Even the Indian Reservation Food Distribution Program, which provides USDA food to income-eligible Native families, has been affected. The report notes that the FDPIR suffered supply chain disruptions and infrastructure issues, such as interrupted food deliveries, which it attributed to insufficient resources.

FDPIR has received less COVID-19 funding ($50 million) compared to other federal nutrition initiatives like the Supplemental Nutrition Assistance Program, which has received over $29 billion in additional funding so far. in April 2021.

That hasn’t stopped tribal citizens from turning directly to their governments for help in meeting their growing food needs, according to the report.

While SNAP helped – usage of benefits increased from 14% to 20% among respondents – FDPIR saw an even bigger increase in usage, from 11% to 34% of respondents. Notably, SNAP requires recipients to go to grocery stores to make purchases with state-issued EBT cards, which has been a problem for natives who don’t have access to grocery stores and for vulnerable elderly people. COVID, according to the report.

“Tribal governments and Indigenous-led agricultural initiatives play an important role in providing their citizens with access to food, especially in times of extreme crisis,” said NAAF CEO Toni Stanger-McLaughlin. “Indian Country has persisted in doing what it has been doing for centuries, forging a resilient and robust response to the difficulties systematically created.”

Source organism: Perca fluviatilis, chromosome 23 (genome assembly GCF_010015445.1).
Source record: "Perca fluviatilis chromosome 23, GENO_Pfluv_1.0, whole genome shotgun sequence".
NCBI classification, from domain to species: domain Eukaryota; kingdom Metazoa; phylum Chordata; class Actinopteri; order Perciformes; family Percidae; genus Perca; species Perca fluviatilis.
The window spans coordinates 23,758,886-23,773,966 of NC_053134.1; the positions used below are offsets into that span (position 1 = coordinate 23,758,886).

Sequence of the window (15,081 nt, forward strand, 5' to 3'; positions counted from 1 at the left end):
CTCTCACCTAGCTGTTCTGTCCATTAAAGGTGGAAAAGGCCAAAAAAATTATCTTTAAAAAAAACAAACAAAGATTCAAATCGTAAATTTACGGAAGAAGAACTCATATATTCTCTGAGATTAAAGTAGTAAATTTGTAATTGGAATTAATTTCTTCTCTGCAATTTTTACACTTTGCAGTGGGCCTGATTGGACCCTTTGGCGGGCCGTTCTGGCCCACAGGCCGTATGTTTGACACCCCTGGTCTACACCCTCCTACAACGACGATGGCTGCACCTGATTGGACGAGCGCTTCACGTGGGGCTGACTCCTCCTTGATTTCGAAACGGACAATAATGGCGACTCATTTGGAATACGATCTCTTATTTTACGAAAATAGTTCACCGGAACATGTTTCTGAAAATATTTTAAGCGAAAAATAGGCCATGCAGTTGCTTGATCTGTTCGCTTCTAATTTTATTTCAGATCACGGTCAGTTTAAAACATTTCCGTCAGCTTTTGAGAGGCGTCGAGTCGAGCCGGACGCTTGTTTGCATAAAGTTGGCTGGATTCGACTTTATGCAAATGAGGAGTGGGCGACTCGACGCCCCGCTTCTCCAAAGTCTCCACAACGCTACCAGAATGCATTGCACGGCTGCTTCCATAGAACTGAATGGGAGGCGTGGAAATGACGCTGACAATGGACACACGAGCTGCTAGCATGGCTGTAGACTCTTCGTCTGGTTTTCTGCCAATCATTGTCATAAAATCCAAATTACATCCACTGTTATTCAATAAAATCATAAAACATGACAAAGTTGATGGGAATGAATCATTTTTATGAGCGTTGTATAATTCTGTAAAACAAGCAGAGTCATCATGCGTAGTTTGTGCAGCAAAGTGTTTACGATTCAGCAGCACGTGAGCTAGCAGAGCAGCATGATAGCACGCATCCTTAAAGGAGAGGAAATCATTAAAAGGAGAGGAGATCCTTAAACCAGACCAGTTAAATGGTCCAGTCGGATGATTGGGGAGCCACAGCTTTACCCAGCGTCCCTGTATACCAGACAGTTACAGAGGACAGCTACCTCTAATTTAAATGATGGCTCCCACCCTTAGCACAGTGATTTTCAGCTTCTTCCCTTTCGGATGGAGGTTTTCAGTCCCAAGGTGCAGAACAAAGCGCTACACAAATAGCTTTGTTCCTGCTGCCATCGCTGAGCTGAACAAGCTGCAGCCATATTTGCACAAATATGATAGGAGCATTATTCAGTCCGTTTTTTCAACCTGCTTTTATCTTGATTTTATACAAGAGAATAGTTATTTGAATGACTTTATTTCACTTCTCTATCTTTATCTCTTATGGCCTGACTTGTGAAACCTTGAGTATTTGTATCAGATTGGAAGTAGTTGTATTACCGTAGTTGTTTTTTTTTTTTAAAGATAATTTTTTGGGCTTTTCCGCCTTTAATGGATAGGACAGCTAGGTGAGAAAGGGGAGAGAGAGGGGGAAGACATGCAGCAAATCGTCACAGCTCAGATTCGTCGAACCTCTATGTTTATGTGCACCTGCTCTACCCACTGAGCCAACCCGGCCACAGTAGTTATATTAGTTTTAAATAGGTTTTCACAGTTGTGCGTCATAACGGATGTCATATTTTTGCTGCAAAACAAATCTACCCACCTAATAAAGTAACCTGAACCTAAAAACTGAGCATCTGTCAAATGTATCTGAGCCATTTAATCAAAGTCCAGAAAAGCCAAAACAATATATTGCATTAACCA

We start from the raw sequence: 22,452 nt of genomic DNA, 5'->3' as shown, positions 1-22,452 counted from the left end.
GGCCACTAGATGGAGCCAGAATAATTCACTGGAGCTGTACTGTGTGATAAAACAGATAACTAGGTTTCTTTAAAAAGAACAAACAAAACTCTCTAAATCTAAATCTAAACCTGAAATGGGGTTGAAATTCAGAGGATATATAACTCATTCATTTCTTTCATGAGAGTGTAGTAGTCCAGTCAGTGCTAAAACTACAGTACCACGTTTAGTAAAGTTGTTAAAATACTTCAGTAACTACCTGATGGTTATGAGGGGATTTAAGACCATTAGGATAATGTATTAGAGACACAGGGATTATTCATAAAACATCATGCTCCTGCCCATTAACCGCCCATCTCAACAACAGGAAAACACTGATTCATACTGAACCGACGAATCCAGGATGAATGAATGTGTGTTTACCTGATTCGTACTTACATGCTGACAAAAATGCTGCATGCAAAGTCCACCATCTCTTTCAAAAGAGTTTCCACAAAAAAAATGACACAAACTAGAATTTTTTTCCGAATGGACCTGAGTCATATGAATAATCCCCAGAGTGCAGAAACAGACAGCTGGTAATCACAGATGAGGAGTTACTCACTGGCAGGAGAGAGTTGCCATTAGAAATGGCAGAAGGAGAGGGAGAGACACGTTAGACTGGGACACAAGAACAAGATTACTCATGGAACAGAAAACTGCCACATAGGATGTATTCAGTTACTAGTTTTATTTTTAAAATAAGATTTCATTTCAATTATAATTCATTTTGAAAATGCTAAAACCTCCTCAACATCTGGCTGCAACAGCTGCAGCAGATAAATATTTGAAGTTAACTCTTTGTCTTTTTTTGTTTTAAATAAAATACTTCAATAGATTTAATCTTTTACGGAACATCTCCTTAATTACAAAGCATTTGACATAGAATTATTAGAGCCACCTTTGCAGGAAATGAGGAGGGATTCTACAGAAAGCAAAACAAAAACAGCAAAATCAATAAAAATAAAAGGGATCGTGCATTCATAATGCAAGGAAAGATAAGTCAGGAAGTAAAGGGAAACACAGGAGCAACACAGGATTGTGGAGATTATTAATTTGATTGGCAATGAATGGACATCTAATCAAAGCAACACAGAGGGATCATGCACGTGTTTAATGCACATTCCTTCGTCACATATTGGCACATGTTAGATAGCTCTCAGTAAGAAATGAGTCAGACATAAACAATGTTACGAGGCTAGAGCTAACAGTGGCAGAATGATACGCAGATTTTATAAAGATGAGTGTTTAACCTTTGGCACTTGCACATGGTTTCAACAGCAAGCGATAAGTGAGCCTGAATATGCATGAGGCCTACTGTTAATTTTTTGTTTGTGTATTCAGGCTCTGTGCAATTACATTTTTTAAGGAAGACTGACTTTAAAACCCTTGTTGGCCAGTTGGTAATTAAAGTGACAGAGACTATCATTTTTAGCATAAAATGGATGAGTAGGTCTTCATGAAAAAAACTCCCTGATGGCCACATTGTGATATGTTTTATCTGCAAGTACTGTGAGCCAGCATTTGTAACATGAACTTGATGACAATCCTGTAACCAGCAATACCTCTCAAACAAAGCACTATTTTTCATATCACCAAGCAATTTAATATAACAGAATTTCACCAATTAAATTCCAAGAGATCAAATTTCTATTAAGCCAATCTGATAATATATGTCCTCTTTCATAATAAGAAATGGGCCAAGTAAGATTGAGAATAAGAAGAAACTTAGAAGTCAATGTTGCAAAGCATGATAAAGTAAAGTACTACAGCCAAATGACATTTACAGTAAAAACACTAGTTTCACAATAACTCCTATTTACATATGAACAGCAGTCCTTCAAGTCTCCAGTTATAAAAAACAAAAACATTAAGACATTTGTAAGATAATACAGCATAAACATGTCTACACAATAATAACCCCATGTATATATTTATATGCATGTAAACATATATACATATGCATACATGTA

The Benefits Utilization Exchange presented an interesting data point because of the regulations around SNAP and FDPIR, according to Indigenous Food and Agriculture Initiative Director Erin Parker. Regulations prevent a person from using both programs in the same month, meaning families must choose which benefits they will receive.
Parker said the increased use of the FDPIR, alongside an increased reliance on tribal governments to distribute food and “step up” in the face of an anemic federal response, showed that tribal citizens ultimately trusted their own communities to deliver them. to help.

“Reliance on the FDPIR, which is tribally run, has increased,” Parker said. “What this tells me is that it says the same things that many Indian countries already know: in times of crisis, tribal citizens look to their governments.

“It’s not a revolutionary idea, it’s always been true, but I think it’s important that policy makers see this respect for sovereignty reflected in this data.”

The report outlines potential solutions to Indigenous food insecurity, discussing everything from reinvented Indigenous food economies to policy changes through Congress.